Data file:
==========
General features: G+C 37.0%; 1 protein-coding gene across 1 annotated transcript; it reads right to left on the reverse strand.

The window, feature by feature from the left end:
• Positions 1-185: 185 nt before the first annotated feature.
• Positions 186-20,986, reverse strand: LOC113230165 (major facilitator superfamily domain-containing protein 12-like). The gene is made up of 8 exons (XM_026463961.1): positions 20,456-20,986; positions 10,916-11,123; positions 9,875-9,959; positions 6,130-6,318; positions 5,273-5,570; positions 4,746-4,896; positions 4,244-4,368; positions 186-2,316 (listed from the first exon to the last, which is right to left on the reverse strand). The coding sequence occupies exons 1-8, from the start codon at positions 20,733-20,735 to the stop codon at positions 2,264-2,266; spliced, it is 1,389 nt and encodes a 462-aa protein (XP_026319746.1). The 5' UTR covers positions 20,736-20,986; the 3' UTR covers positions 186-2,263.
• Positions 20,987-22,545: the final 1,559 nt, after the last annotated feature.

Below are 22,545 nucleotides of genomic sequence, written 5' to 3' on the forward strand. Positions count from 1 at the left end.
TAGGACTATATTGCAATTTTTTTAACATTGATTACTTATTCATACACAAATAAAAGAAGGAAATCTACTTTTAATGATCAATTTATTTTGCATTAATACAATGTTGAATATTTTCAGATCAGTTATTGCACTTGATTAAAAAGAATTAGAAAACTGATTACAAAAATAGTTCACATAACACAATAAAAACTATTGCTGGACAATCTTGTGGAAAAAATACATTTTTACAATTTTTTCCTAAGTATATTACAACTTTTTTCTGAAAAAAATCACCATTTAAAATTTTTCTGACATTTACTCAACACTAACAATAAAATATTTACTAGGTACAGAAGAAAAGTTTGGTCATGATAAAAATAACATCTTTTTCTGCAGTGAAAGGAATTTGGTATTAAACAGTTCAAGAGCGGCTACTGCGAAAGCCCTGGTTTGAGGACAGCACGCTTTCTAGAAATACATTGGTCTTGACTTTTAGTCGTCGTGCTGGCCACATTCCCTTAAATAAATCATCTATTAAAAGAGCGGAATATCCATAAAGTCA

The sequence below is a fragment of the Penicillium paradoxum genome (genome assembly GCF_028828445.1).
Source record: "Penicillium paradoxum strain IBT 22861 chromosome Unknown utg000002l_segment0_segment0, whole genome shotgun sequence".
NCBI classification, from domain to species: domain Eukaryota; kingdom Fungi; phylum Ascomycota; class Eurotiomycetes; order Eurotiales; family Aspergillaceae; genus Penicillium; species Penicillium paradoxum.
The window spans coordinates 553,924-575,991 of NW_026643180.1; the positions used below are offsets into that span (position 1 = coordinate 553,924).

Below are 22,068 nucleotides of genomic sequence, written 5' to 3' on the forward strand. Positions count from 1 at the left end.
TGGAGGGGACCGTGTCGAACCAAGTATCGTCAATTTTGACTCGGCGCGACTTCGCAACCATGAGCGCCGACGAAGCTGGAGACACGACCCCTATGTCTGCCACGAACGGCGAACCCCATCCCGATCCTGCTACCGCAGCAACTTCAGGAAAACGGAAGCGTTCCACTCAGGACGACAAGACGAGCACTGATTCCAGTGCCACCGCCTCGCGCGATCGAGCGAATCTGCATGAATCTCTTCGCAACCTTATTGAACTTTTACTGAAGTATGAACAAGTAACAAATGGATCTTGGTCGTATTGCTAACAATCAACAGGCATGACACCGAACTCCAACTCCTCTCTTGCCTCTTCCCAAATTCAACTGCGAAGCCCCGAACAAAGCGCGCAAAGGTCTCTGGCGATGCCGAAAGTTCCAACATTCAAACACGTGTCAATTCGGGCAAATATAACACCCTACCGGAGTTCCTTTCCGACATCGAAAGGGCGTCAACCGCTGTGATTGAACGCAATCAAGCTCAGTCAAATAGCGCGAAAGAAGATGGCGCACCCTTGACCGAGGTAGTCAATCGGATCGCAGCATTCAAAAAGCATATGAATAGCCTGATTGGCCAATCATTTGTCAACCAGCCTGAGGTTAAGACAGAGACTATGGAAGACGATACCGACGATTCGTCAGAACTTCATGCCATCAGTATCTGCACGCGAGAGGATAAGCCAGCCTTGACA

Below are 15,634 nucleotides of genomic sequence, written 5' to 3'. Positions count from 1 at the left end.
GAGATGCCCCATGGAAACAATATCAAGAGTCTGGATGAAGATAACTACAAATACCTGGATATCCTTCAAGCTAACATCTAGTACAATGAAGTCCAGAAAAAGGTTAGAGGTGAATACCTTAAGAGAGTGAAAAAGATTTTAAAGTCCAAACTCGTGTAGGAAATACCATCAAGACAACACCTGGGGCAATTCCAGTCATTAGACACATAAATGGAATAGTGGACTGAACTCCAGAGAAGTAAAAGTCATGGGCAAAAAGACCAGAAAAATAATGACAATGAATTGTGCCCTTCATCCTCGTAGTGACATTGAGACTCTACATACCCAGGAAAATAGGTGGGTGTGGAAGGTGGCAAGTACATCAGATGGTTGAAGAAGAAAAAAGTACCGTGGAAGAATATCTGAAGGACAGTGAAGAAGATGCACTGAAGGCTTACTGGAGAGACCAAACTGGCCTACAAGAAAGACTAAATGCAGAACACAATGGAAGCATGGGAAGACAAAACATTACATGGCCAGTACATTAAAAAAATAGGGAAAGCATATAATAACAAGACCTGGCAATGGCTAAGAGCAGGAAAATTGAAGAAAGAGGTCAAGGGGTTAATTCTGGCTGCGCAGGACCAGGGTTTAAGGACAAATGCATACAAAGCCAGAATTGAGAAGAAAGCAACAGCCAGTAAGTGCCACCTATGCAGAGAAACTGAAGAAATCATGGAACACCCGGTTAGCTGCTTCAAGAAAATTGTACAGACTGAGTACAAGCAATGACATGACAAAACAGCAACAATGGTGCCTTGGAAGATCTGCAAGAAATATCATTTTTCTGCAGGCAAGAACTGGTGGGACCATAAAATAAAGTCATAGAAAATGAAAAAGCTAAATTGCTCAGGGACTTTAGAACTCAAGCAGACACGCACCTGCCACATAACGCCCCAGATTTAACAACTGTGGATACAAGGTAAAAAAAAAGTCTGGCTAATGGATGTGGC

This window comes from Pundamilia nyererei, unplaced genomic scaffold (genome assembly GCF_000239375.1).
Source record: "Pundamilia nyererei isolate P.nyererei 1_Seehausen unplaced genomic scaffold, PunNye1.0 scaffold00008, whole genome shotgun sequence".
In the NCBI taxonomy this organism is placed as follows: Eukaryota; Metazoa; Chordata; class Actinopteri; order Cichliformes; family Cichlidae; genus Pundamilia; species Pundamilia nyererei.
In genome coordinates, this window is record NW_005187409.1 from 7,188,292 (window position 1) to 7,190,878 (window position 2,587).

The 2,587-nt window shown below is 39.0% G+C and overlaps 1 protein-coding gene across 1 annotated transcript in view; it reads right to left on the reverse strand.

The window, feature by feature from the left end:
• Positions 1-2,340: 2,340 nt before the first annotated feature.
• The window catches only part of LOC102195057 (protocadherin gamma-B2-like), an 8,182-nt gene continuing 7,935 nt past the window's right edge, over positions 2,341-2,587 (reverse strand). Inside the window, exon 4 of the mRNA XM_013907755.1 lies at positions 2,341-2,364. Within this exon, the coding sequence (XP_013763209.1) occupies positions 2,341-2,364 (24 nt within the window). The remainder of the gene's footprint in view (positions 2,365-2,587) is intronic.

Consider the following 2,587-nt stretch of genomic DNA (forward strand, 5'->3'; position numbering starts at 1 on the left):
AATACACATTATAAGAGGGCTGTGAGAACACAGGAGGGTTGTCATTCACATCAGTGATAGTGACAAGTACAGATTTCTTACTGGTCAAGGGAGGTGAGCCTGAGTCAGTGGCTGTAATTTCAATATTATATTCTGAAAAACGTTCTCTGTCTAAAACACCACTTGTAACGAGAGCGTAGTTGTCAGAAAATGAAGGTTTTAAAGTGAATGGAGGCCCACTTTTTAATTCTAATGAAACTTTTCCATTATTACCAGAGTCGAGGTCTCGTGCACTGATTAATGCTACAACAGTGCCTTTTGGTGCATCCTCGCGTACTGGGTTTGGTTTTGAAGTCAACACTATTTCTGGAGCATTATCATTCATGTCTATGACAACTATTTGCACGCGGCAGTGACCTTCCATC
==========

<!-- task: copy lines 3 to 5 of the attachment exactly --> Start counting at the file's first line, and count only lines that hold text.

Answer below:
• Positions 1-185: 185 nt before the first annotated feature.
• Positions 186-20,986, reverse strand: LOC113230165 (major facilitator superfamily domain-containing protein 12-like). The gene is made up of 8 exons (XM_026463961.1): positions 20,456-20,986; positions 10,916-11,123; positions 9,875-9,959; positions 6,130-6,318; positions 5,273-5,570; positions 4,746-4,896; positions 4,244-4,368; positions 186-2,316 (listed from the first exon to the last, which is right to left on the reverse strand). The coding sequence occupies exons 1-8, from the start codon at positions 20,733-20,735 to the stop codon at positions 2,264-2,266; spliced, it is 1,389 nt and encodes a 462-aa protein (XP_026319746.1). The 5' UTR covers positions 20,736-20,986; the 3' UTR covers positions 186-2,263.
• Positions 20,987-22,545: the final 1,559 nt, after the last annotated feature.